Concerning Behaviors Associated With Pain Pill Abuse

painkiller abuse signsOpioid management is probably the most charged topic that we talk about frequently on our blog. Many of our patients and readers take some type of opioid medication to help manage their pain, and they get nervous or angry when they hear big government talk about restricting opioid access due to an increase in overdoses. The majority of people take their pain pills responsibly, and they are concerned that the minority who are abusing pills will make it impossible for them to get the opioids they depend on.

Opioids certainly have value in a pain management program, but we also don’t believe they should be the only treatment option that is being tried. And if you are going to take opioids, you need to be sure you use them responsibly and they aren’t abused by others in your home. One way in which doctors and family members can help stop painkiller abuse is by looking for certain concerning behaviors that are often associated with opioid abuse. We take a closer look at some of those behaviors in today’s blog.

Behaviors Associated With Pain Pill Abuse

Here are some of the behaviors that doctors and family members can look for that may suggest a person is dealing with a substance abuse or pain management problem:

  • Missing appointments.
  • Taking their pills for something other than pain.
  • Using more medication than prescribed, or asking for a refill before the prescription end date.
  • Repeated inquiries to get an increased pill dosage.
  • Being aggressive or hostile to healthcare staff or family members.
  • Taking medication in combination with alcohol or other drugs.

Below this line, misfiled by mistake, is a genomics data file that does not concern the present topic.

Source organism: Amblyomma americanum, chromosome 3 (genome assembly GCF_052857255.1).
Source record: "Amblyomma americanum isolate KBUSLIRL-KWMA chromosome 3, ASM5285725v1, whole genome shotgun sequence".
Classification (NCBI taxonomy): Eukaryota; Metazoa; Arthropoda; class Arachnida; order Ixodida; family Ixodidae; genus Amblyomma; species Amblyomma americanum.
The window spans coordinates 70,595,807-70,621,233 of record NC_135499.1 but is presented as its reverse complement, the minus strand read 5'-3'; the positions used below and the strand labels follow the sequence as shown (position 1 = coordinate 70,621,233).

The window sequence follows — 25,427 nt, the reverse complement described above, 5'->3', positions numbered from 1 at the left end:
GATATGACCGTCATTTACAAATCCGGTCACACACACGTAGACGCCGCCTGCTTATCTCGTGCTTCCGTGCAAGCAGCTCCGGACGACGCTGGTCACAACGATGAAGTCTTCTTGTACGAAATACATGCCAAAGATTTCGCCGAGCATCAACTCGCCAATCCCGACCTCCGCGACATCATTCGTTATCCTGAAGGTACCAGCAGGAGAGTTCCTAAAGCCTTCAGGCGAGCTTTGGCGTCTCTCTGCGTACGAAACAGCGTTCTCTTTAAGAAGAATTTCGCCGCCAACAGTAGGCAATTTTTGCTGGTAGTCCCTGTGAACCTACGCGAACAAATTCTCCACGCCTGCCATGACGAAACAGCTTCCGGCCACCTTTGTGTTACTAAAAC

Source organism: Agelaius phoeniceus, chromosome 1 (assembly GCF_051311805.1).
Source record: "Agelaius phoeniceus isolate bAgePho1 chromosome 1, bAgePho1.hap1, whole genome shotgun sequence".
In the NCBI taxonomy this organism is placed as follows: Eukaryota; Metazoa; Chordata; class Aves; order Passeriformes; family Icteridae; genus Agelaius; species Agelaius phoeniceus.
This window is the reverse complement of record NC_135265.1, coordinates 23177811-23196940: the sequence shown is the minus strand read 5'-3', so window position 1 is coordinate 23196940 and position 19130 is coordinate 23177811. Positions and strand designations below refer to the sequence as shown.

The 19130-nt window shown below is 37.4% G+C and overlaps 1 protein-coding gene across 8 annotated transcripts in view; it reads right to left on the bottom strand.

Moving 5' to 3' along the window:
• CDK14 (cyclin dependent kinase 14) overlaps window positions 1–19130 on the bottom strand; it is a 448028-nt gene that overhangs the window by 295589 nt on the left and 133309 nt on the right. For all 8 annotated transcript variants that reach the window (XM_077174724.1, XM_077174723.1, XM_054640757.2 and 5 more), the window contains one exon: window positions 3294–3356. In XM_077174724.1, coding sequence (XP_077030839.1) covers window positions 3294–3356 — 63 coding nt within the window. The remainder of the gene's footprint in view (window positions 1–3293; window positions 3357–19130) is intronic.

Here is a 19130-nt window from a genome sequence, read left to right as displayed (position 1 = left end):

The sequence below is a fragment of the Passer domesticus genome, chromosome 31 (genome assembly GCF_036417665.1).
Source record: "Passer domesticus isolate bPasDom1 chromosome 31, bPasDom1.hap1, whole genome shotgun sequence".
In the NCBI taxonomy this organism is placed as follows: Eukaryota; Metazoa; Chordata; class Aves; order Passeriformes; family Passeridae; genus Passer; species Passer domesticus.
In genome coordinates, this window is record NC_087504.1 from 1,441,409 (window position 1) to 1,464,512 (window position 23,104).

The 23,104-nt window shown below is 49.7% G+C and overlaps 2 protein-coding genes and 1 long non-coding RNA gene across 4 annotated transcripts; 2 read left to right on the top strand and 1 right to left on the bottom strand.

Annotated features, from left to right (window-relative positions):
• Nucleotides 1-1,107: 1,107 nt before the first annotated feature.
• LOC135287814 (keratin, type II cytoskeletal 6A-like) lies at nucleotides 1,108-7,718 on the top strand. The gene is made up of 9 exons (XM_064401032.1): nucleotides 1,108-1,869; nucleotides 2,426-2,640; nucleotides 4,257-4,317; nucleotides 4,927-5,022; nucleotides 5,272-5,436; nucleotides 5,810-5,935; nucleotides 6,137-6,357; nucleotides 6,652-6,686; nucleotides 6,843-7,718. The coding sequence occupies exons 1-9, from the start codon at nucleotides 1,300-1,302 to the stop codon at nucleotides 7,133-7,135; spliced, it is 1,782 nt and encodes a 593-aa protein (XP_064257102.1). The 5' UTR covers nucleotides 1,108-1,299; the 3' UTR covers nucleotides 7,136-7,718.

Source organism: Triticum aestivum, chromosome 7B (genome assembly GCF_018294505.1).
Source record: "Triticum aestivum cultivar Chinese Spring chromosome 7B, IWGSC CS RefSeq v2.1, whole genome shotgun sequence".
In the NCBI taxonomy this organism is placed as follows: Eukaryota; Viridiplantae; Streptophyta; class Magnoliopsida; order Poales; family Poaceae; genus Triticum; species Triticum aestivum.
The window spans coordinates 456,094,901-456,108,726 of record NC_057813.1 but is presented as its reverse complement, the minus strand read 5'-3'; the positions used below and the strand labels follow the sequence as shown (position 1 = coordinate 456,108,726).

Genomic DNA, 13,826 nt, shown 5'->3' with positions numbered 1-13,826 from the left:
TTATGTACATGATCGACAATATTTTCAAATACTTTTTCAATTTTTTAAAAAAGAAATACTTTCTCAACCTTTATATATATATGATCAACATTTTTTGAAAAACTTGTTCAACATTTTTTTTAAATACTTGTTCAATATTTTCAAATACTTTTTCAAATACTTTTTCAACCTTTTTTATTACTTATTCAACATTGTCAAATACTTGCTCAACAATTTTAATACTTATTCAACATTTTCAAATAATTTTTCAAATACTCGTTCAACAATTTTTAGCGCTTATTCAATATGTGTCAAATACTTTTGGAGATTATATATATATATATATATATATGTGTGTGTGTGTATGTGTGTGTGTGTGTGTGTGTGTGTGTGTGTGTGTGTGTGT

• Lack of participation in other treatment modalities.
  • Bouncing around from doctor to doctor or clinic to clinic.

If someone you now is demonstrating a few or all of these behaviors, reach out for support. Contact Dr. Cohn or reach out to your specialist to learn ways to talk to your loved one about painkiller abuse and how to get them the help and support they need. It’s never an easy conversation, but it’s one that needs to happen.

The consequences of painkiller abuse can be deadly, so don’t sit back and do nothing. Contact a healthcare provider or addiction services center to ask about the next steps in the process. We’ve also compiled a few links that you can check out if you suspect that a friend or family member is abusing pain pills. Please don’t hesitate to reach out if you have any questions.

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Thomas Cohn, MD

Interventional pain doctor helping Minnesotans manage back, neck, foot, and other pain. Board-certified in physical medicine and rehabilitation with additional board-certification in pain management from the American Board of Anesthesiology (ABA), the American Board of Interventional Pain Physicians (ABIPP) and the American Board of Pain Medicine (ABPM).

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